It was a year ago this week that Brosseau was making regular phone calls home from Las Vegas, where she was celebrating her 27th birthday under the bright lights of Sin City.
Those calls brought news that turned her life upside down.
"Of course being a mom, I called home all the time and spoke to my son and my family," Brosseau told The Canadian Press in an interview.
"They were kind of like: 'There's, um, stuff going on here, you're kind of in the news a bit for going on your trip.' "
Brosseau, then a campus-bar manager in Ottawa, was hit with a stunner. Her name and photo were splashed all over the national news during Canada's ongoing federal election campaign, during which she emerged as a poster child for the NDP's improbable Quebec surge.
Little did she know that roughly one year later, she would be spending a busy day in a rural Quebec riding — a place to which she had no personal connection — discussing pyrite, float planes, federal summer jobs and an art exhibition with local constituents.
Entering that campaign a year ago, even the term ''underdog'' would have been charitable to describe Brosseau and a few dozen other Quebec NDP candidates.
She hadn't knocked on doors, hadn't spent a dime on her campaign and had never even set foot in the riding she was vying for.
Allegations also spread that Brosseau couldn't speak French, even though the constituency was 98 per cent francophone.
But a so-called "orange wave" rolled in around the same time Brosseau was on that late-April trip. A few days later, that wave swept her to victory in the Berthier-Maskinonge riding, in what was perhaps the biggest upset of the election.
It was while she vacationed in Las Vegas that the first hints of the intense media interest in her story started to sink in. Brosseau read a couple of the news stories about her untimely, mid-campaign trip on a computer while travelling.
She tried, however, to keep herself from reading too much.
"I didn't want to pay too much attention to it because I didn't want to get too stressed," Brosseau said at her riding office in Louiseville, around 100 kilometres northeast of Montreal.
Her family back home, meanwhile, was worried about all the attention.
Instead of heading home early, Brosseau stayed put. She said the trip only lasted a few days and that cutting it short wasn't even an option.
"I didn't have the money in my bank to buy another ticket," she said.
"It was prepaid long (before), so I didn't have the money for that."
Since the May 2 election, the single mom has been earning an annual salary $157,000 as an MP in the House of Commons.
That turn of events also prompted a rather rapid reorganization of her life.
"(The) election was kind of, 'Wow, what do I do now? How do I move forward?' " she said of that surprising win over veteran Bloc Quebecois incumbent Guy Andre.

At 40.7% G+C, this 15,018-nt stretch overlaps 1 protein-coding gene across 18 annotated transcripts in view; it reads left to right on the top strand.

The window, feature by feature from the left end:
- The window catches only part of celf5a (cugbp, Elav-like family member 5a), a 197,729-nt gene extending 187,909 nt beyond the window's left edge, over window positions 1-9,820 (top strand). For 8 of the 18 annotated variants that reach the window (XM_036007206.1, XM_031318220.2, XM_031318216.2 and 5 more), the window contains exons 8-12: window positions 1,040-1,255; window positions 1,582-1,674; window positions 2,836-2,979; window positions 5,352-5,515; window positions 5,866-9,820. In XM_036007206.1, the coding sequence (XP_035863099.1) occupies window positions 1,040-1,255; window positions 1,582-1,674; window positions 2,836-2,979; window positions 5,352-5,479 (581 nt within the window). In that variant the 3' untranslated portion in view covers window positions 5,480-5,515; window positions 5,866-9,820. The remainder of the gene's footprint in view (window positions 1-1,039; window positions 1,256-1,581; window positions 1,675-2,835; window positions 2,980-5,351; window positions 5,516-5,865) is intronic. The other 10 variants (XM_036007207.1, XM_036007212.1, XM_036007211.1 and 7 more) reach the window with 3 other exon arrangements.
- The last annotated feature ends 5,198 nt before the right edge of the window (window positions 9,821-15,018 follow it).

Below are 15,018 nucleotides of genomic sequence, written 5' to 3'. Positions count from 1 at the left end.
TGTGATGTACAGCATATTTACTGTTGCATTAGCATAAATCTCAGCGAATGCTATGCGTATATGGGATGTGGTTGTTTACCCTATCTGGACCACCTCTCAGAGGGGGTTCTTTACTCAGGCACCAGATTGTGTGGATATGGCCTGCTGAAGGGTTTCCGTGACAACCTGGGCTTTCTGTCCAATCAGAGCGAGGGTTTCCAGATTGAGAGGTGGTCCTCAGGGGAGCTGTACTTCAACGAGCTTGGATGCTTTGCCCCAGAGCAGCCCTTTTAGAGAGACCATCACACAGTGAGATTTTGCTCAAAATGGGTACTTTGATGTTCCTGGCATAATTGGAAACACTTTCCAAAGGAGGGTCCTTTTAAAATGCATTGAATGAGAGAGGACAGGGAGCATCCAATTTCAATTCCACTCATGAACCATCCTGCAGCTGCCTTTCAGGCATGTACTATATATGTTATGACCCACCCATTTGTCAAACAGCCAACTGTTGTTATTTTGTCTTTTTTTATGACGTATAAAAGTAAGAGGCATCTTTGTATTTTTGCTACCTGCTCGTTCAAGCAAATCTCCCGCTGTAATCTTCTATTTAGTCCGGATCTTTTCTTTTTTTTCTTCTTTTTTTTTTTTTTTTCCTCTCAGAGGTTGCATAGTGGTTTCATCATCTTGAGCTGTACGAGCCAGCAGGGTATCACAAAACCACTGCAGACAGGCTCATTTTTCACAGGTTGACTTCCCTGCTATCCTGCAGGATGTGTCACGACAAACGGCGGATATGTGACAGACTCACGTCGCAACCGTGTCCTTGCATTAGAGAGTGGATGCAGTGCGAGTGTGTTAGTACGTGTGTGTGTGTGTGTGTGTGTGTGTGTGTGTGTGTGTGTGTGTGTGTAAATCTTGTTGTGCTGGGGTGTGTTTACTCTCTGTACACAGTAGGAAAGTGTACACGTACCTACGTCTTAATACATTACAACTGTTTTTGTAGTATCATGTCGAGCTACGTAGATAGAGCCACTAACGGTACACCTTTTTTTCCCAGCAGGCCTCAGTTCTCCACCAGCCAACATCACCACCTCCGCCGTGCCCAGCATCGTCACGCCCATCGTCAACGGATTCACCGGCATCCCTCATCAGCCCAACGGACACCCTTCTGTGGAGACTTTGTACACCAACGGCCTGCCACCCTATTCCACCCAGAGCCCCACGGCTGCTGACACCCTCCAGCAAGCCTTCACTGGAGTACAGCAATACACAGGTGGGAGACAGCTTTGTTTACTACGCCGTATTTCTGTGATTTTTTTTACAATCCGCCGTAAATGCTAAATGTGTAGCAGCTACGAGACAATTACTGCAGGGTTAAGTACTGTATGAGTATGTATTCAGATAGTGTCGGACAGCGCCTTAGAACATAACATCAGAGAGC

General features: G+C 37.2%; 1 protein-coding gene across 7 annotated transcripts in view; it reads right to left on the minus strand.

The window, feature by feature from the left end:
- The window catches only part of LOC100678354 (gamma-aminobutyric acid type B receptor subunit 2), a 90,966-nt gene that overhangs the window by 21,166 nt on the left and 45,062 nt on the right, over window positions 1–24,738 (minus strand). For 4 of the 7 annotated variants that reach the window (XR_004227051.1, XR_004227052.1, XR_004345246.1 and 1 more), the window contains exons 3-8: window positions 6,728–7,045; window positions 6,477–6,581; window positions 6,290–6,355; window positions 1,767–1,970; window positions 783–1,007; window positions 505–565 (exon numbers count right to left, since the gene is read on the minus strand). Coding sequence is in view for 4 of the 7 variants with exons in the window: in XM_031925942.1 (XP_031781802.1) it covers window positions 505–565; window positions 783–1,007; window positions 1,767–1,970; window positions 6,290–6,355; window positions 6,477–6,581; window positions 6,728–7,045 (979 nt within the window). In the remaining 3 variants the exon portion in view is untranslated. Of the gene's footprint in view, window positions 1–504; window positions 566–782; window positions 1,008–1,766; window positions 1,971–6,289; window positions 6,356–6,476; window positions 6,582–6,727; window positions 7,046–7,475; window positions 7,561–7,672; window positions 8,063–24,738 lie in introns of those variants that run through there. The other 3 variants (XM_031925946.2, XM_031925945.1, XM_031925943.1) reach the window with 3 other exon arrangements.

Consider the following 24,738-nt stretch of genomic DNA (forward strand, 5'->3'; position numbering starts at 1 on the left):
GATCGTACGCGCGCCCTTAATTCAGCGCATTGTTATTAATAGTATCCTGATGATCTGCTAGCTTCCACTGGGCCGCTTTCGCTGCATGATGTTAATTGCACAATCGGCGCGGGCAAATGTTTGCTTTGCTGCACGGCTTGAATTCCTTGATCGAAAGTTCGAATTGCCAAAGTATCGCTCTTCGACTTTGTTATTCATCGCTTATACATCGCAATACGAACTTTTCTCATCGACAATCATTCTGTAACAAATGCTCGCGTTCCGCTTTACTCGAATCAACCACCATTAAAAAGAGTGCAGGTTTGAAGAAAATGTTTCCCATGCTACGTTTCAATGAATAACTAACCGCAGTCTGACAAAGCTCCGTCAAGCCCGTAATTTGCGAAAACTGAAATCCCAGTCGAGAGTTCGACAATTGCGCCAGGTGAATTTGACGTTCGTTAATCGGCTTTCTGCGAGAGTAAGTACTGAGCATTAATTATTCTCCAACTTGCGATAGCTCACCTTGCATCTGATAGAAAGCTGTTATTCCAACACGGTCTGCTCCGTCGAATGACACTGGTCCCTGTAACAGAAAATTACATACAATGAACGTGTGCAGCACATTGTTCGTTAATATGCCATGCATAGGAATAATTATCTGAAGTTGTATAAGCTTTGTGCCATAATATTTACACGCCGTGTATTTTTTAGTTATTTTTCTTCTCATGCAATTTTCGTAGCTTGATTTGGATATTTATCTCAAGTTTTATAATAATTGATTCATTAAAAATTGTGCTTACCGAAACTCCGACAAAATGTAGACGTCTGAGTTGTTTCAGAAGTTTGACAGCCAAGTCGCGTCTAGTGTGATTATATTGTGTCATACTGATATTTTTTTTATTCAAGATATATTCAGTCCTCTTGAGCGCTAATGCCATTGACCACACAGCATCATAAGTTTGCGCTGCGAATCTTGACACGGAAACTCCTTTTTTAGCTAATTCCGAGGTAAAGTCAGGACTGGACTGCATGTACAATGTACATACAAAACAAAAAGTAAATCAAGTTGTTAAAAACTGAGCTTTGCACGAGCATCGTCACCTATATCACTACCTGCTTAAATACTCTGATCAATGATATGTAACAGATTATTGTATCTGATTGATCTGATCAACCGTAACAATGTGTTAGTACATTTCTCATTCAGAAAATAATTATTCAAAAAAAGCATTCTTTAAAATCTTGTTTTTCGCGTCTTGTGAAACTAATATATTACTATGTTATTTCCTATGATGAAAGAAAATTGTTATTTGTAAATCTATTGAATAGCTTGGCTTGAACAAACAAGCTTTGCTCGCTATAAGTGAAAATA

"I knew it was a possibility, I just didn't think it was possible."
The Canadian Press followed Brosseau last week in her riding, where she met with constituents and fielded French questions from local journalists at a news conference.
She appears to have grown into her new job and, given the French lessons she's been taking, original claims about her lack of proficiency in the language now appear exaggerated.
Brosseau, who turns 28 on Thursday, insists she learned French as a child, but it was rusty and she didn't have the confidence to express herself comfortably last spring.
In a twist, the rumours about her struggles with French are now working in her favour — many locals still believe she was a unilingual anglophone just a year ago.
Several people remarked last week about how impressed they were with her progress, with some crediting her quick mastery of the language for winning them over.
"You could coach the (Montreal) Canadiens," Jean St-Louis joked after a meeting to discuss concerns over float-plane noise in his community.
He was referring to the controversy over the hockey team hiring unilingual anglophone Randy Cunneyworth as interim coach this season; the next Habs coach is expected to be bilingual.
On Louiseville's main drag in front of her riding office, Brosseau was greeted with several smiles, waves and even a friendly shout of "Ruth Ellen!"
"Salut!" she said as she waved back to the passerby.
The media's interest in Brosseau still appears to be strong in the region.
Around a dozen local journalists showed up last week for one of Brosseau's first news conferences in the riding.
A local advocate for victims of pyrite — a mineral common in the area that inflicts costly damage to house foundations — was pleased to see her.
"We've never seen this many journalists for pyrite before," Yvon Boivin said as reporters gathered outside a home in Trois-Rivieres before the news conference.
"Ms. Brosseau definitely has an impact with the media... She's known at the national level...
"We'll take advantage of this."
Boivin gave Brosseau's notoriety partial credit for the big turnout, which was a joint event with Robert Aubin, a rookie NDP MP from the neighbouring district.
The NDP MPs are circulating a petition that calls on the Conservative government to help the more than 1,000 pyrite victims in the region pay for repairs, which can reach between 80 and 120 per cent of the value of a building.
"We're here to defend them," Brosseau told reporters.
"We work for you," she added in a message aimed at constituents. "It's time to put pressure on the Harper government, it's time to react. These are our neighbours, these are our friends."
Brosseau has met 25 of the 34 municipal mayors in her riding.
She says she enjoys talking with people and fighting for their interests.
With this increasing taste for politics, she plans to run again in 2015.
"I definitely got bit by the bug," she said. "It's been a whirlwind, it's been a crazy year and it's flown by. I've been lucky, it's been very positive thus far."
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